SHOULD WE FEEL GOOD ABOUT OUR ENVIRONMENTAL FUTURE?
May 3, 2009
positive hope for a healthy environmental future is right before our eyes.
Children are the future, and what they believe in and care about will
determine the direction of our nation and our world. I am optimistic about
the environmental sentiments of today's children. Many of them not only
appreciate plants, animals, and healthy environments but also are grateful
for what we have, an attitude that was missing in earlier generations
when we took it all for granted.
essay (modified slightly based on the teacher's review) was written more
than ten years ago by Andrew Lydeard for a class project. At the time,
Andrew was in the fifth grade. The assignment was to write descriptively
on a subject, and Andrew decided to write about some of his favorite things.
"favorite things" and his own words, like "bountiful"
and "shimmering," sum up what I think we can look forward to
in environmental attitudes of the future. I hope, and indeed believe,
that his value system represents the attitudes held by many of today's
young people, who will be shaping our environmental future.
used to love my old creek. I miss it because we moved. The reason I loved
it was because of the animals. The snakes were as long as my little sister;
a handful of salamanders felt as if you had dipped your hand in honey.
Also, the lizards along the edge could move as fast as one of us Little
League baseball players trying to reach home plate. Some of the prettiest
animals were the birds, which were always singing, as if they were joyful
and happy about having received a present.
of my favorite things of the past was the woods. I was always in the woods,
looking at trees, walking on trails, and catching insects. (I'll get to
the insects later). Those trees were enormous! Some of them had to be
over a hundred years old. Their leaves were stunning in the fall, vivid
green in the spring.
those insects--they were not disgusting; they were cool. I found beetles
with long, sharp claws, butterflies with golden wings, and red or yellow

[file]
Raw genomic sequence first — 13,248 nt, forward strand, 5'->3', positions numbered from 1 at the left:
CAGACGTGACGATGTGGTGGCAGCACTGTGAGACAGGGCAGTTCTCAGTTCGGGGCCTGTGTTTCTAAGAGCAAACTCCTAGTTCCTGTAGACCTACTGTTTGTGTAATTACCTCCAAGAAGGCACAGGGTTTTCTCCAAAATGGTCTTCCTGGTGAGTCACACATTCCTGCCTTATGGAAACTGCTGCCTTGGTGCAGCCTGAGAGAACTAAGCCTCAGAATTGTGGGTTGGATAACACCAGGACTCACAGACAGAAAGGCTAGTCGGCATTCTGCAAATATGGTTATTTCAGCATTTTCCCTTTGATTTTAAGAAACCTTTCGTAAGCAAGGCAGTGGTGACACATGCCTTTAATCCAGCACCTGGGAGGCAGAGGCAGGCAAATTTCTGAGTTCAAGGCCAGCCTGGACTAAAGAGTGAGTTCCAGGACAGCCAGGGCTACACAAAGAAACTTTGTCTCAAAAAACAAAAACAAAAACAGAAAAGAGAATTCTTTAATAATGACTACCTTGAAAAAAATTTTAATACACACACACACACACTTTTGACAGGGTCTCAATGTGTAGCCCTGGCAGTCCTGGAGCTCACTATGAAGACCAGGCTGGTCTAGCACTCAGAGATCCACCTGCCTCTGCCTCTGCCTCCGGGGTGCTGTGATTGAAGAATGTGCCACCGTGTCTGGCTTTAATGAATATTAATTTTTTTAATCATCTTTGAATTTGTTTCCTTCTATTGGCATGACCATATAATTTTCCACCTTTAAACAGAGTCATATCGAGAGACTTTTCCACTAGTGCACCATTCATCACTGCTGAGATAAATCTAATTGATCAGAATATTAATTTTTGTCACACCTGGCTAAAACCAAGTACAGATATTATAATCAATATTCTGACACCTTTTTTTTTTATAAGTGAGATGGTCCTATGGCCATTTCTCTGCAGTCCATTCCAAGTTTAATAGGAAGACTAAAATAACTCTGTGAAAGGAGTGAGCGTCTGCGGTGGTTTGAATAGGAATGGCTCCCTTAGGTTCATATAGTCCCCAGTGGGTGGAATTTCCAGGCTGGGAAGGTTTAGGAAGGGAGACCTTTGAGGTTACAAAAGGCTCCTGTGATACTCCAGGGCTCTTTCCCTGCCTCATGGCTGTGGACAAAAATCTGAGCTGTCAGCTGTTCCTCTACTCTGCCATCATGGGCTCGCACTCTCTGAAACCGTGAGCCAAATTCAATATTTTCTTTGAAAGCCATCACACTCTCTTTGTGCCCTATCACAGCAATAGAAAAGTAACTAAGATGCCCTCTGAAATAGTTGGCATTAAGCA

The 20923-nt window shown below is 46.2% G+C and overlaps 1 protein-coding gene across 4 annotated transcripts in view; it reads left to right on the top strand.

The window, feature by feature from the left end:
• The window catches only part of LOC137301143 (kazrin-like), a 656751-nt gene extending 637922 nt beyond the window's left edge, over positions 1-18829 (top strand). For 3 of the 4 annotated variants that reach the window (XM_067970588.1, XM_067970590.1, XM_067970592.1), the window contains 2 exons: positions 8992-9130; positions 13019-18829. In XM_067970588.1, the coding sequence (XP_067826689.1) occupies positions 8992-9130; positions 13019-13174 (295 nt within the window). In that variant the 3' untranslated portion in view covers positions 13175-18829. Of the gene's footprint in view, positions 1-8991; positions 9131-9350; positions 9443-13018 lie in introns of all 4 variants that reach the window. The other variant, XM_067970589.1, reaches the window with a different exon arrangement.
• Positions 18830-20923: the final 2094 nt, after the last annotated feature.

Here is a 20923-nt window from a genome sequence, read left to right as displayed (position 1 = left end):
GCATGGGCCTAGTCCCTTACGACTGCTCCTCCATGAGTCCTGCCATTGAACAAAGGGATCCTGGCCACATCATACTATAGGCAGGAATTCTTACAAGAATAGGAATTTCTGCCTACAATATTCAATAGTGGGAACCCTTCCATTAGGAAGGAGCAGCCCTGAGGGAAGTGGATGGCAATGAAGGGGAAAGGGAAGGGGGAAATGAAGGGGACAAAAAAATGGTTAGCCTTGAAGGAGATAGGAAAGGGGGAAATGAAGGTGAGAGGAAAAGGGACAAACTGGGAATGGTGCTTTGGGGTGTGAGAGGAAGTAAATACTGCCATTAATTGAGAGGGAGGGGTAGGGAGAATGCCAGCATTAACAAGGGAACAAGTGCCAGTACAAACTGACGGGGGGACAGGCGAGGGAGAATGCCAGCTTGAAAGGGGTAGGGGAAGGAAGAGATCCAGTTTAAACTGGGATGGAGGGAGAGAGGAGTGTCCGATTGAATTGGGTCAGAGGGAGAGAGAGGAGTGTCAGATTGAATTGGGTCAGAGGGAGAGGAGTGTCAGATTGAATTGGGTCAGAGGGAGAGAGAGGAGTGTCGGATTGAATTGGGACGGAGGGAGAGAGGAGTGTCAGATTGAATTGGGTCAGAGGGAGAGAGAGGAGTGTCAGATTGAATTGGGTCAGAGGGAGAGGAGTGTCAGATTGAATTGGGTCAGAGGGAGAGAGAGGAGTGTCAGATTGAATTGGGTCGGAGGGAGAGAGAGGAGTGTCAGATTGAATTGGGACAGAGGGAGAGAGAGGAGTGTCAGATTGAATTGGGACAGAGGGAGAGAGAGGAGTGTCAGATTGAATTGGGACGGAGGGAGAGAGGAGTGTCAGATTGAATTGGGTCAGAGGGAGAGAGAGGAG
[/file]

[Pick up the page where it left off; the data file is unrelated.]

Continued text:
ladybugs with big, black spots, and lots more. I saw lots of flowers and
liked them, but big snaky vines, poison ivy, and thorn bushes were everywhere.
They were beautiful to see, too, if you knew where to walk.
of my favorite things was the cool water that made clear pools in summer
that were always so deep and clear. I could always see fish shimmering
silver and darting under the banks. Everywhere I stepped was an experience--squishy
mud, soft sand, or jagged rocks. The rocks were very colorful, in shades
of brown, gray, red, and yellow, and bountiful. They were round, flat,
bumpy, and all sorts of weird shapes and sizes.
in the wintertime I could find small animals under rocks, see fish in
the water, and find different kinds of plants. I guess I would have to
say that I have lots of favorite things of the past. And all of them have
something to do with the outdoors, with the creek and woods, and with
the animals and plants. I hope that all other children have creeks and
woods that they can play in, because the best thing about our new home
is that I have plenty of woods and will be looking for another creek."
most children who do not spend too much time in front of their computers
or the TV can feel the same way about nature and wildlife. But it is the
responsibility of adults-- parents, other relatives, teachers, Scout leaders,
and so on--to encourage them to get outdoors and look at the world around
them. If given the chance to explore the natural world, most children
(as well as adults) quickly learn to appreciate it. Andrew, incidentally,
is now a biology major at Virginia Tech, still enjoys the environment,
and leaves in a few weeks for a tour of tropical ecosystems in Ecuador.
People with interests like these are ones to whom we can entrust the world's
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